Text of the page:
By Madeleine Morris
“I don’t really like going to a coffee shop around this time of year,” she said.
“The smell … and the whole atmosphere, it just brings it really rushing back.”
While Bryant was still on the loose, she ran from her position of relative safety to administer first aid to his victims, first on tourist buses and then at the cafe.
Her selflessness won her a bravery award, but it also left a legacy that lives with her to this day.
“I became a bit of a ‘shut-in’. Didn’t really like to go out, didn’t really want to go anywhere,” Ms Beavis said.
“It’s made me suspicious and a little bit overcautious and also fearful.
“Sometimes when I’m trying to go to sleep I find images forming … there’s probably about 10 of the worst things that I saw that flash through my mind.”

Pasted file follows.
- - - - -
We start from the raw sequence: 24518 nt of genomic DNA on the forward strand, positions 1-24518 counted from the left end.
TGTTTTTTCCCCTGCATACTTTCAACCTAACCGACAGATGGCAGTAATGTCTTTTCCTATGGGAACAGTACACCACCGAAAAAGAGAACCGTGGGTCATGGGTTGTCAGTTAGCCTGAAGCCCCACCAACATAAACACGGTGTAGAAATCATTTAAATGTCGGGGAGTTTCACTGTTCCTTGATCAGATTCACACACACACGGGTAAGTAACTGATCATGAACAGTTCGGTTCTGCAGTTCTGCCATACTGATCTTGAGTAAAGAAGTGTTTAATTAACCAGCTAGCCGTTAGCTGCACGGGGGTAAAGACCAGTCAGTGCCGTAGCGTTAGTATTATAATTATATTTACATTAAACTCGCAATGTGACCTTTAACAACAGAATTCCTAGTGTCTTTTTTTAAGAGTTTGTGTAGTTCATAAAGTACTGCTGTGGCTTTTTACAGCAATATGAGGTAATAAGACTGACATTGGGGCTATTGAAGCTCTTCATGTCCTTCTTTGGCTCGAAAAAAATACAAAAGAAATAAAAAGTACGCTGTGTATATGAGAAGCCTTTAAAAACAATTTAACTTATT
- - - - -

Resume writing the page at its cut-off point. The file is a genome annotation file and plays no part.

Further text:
‘You can be brave and scared at the same time’
Ms Beavis rose to national attention when she described what she had seen just two days after the event in a mesmerising interview on the 7.30 Report.
“Being a nurse I’ve seen dead people … but what I saw in there, nobody, perhaps a soldier would know what it was like. It was awful,” she said at the time.
“I saw a young man sitting there, just sitting there, with blood all over his hair and his face, holding his girlfriend, or wife, I don’t know’s [sic] hand.
“And she was very dead.
“And I just looked at him and I said, ‘I’m so sorry, I can’t help you’,” she said as she broke down in tears.
For years Ms Beavis did not recognise her act in risking herself to help people as an act of bravery, because she was so terrified.